If you have experience with major gifts please share them with others who read this blog by posting a comment to this post.

In June I will be featuring posts on Leadership in Nonprofits....check back soon!

Marion Conway Consulting

Friday, May 18, 2007

Technology Workshop Tuesday Night - Last Call

On Tuesday, May 22nd, 2007 I will be offering a workshop entitled "Technology Planning, Funding and Resources for Nonprofits." This workshop is for non-techies. The Union County Office of Cultural and Heritage Affairs is sponsoring the workshop and it is open to anyone who is interested at the same low price of $15. The location is the Westfield Community Room, 425 East Broad Street, Westfield, NJ.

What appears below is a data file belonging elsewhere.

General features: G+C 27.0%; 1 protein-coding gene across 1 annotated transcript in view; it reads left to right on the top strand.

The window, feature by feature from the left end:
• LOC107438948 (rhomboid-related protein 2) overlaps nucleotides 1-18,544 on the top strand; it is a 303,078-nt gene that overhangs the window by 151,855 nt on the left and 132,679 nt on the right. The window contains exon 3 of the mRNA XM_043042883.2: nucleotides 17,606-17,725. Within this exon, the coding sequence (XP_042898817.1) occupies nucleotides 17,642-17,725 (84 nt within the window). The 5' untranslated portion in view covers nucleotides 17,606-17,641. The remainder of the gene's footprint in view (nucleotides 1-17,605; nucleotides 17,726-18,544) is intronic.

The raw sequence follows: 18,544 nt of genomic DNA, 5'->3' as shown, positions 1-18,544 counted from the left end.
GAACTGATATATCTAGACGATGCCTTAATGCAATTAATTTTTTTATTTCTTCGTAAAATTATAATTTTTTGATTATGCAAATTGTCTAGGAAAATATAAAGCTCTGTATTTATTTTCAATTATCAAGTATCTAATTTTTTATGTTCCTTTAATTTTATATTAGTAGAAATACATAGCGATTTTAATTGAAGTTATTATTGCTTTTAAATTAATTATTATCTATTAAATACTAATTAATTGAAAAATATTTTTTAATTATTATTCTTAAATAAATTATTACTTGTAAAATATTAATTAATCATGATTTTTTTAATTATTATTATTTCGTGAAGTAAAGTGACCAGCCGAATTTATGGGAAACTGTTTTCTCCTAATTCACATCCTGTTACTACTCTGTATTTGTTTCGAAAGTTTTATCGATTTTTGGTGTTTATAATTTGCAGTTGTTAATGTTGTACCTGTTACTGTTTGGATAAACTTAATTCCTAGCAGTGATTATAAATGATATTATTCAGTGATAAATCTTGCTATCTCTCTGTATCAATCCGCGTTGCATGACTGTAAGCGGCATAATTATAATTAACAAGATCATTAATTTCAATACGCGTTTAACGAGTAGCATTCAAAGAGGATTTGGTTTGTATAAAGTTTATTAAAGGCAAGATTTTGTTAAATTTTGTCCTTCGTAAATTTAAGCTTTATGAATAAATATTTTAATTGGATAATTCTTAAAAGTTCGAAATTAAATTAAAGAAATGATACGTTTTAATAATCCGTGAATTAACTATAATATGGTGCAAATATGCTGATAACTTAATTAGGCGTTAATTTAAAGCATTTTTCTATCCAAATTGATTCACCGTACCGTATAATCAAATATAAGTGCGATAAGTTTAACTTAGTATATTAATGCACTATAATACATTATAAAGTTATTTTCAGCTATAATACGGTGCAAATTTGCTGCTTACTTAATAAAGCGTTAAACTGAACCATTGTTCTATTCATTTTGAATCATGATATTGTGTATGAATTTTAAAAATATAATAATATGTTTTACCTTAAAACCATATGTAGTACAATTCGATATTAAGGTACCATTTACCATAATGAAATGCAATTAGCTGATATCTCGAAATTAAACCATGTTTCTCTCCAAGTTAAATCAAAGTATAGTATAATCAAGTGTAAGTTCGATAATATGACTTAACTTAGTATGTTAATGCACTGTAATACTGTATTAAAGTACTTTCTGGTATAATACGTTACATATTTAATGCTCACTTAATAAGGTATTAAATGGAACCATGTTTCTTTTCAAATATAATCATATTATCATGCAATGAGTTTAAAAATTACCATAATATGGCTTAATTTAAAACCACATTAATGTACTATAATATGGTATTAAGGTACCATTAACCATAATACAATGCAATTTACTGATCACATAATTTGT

To register call the Union County Cultural and Heritage Affairs office at 908-558-2550 or email them at

In the past executive directors, technology managers, board members, volunteers, development directors and nonprofit consultants all have found this workshop useful. One participant had this to say: "One of the most informative workshops I've broke the "tech" language down into digestible pieces."

Marion Conway Consulting

I'd love to meet some of my regular blog readers....hope to see you there.

Monday, May 07, 2007

Shall We Blog? Lets Say The Answer Is Yes - Part 2

Part 2: Some Technical and Administrative Tips

So, you have your content plan in place and you're ready ...more than ready to get started. But you really are not a techie....... What do you do?

I suggest that you use a simple, easy to use system such as Blogger. Blogger is a free Google product and it is a quality product. There are many choices of standard templates or you can customize your own if are a more sophisticated user. To get started go to: